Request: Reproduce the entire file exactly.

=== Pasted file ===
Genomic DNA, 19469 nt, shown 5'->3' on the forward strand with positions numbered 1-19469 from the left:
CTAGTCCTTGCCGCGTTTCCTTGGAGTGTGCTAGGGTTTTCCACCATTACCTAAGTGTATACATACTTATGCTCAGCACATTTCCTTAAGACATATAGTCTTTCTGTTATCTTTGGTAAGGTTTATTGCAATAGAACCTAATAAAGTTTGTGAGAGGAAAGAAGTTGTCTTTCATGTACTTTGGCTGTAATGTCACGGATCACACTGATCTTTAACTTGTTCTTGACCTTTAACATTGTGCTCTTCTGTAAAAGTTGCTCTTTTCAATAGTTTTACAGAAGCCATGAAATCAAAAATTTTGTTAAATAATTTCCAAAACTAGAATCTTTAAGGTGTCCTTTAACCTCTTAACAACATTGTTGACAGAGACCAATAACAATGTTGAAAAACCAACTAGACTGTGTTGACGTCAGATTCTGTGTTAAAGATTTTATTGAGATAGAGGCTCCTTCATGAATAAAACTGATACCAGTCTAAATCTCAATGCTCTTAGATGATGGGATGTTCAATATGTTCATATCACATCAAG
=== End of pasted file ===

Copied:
Genomic DNA, 19469 nt, shown 5'->3' on the forward strand with positions numbered 1-19469 from the left:
CTAGTCCTTGCCGCGTTTCCTTGGAGTGTGCTAGGGTTTTCCACCATTACCTAAGTGTATACATACTTATGCTCAGCACATTTCCTTAAGACATATAGTCTTTCTGTTATCTTTGGTAAGGTTTATTGCAATAGAACCTAATAAAGTTTGTGAGAGGAAAGAAGTTGTCTTTCATGTACTTTGGCTGTAATGTCACGGATCACACTGATCTTTAACTTGTTCTTGACCTTTAACATTGTGCTCTTCTGTAAAAGTTGCTCTTTTCAATAGTTTTACAGAAGCCATGAAATCAAAAATTTTGTTAAATAATTTCCAAAACTAGAATCTTTAAGGTGTCCTTTAACCTCTTAACAACATTGTTGACAGAGACCAATAACAATGTTGAAAAACCAACTAGACTGTGTTGACGTCAGATTCTGTGTTAAAGATTTTATTGAGATAGAGGCTCCTTCATGAATAAAACTGATACCAGTCTAAATCTCAATGCTCTTAGATGATGGGATGTTCAATATGTTCATATCACATCAAG